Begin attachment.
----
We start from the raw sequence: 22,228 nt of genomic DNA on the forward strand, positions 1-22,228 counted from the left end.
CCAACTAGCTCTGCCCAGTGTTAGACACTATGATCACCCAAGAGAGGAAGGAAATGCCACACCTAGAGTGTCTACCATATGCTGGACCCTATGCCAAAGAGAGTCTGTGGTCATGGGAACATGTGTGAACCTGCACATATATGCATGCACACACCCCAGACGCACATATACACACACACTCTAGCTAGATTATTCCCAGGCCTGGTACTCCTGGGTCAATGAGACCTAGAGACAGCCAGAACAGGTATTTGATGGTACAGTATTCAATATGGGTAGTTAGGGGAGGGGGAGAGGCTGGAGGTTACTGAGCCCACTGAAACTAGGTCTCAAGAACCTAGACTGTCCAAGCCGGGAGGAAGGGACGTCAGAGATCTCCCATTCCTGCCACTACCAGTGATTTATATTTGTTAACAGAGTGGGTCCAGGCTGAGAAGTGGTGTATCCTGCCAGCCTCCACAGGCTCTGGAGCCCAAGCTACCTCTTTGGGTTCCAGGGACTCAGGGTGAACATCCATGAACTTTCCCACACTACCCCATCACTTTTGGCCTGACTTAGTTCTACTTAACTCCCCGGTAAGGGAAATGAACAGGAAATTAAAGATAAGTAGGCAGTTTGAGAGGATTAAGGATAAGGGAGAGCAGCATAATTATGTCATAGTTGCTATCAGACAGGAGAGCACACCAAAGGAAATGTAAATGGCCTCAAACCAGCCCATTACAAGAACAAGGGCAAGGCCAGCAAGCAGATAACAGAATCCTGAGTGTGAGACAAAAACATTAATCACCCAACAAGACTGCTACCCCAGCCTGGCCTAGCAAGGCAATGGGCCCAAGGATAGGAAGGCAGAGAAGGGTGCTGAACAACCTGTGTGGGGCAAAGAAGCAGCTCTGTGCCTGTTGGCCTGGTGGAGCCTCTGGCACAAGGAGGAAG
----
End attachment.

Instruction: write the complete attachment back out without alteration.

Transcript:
We start from the raw sequence: 22,228 nt of genomic DNA on the forward strand, positions 1-22,228 counted from the left end.
CCAACTAGCTCTGCCCAGTGTTAGACACTATGATCACCCAAGAGAGGAAGGAAATGCCACACCTAGAGTGTCTACCATATGCTGGACCCTATGCCAAAGAGAGTCTGTGGTCATGGGAACATGTGTGAACCTGCACATATATGCATGCACACACCCCAGACGCACATATACACACACACTCTAGCTAGATTATTCCCAGGCCTGGTACTCCTGGGTCAATGAGACCTAGAGACAGCCAGAACAGGTATTTGATGGTACAGTATTCAATATGGGTAGTTAGGGGAGGGGGAGAGGCTGGAGGTTACTGAGCCCACTGAAACTAGGTCTCAAGAACCTAGACTGTCCAAGCCGGGAGGAAGGGACGTCAGAGATCTCCCATTCCTGCCACTACCAGTGATTTATATTTGTTAACAGAGTGGGTCCAGGCTGAGAAGTGGTGTATCCTGCCAGCCTCCACAGGCTCTGGAGCCCAAGCTACCTCTTTGGGTTCCAGGGACTCAGGGTGAACATCCATGAACTTTCCCACACTACCCCATCACTTTTGGCCTGACTTAGTTCTACTTAACTCCCCGGTAAGGGAAATGAACAGGAAATTAAAGATAAGTAGGCAGTTTGAGAGGATTAAGGATAAGGGAGAGCAGCATAATTATGTCATAGTTGCTATCAGACAGGAGAGCACACCAAAGGAAATGTAAATGGCCTCAAACCAGCCCATTACAAGAACAAGGGCAAGGCCAGCAAGCAGATAACAGAATCCTGAGTGTGAGACAAAAACATTAATCACCCAACAAGACTGCTACCCCAGCCTGGCCTAGCAAGGCAATGGGCCCAAGGATAGGAAGGCAGAGAAGGGTGCTGAACAACCTGTGTGGGGCAAAGAAGCAGCTCTGTGCCTGTTGGCCTGGTGGAGCCTCTGGCACAAGGAGGAAG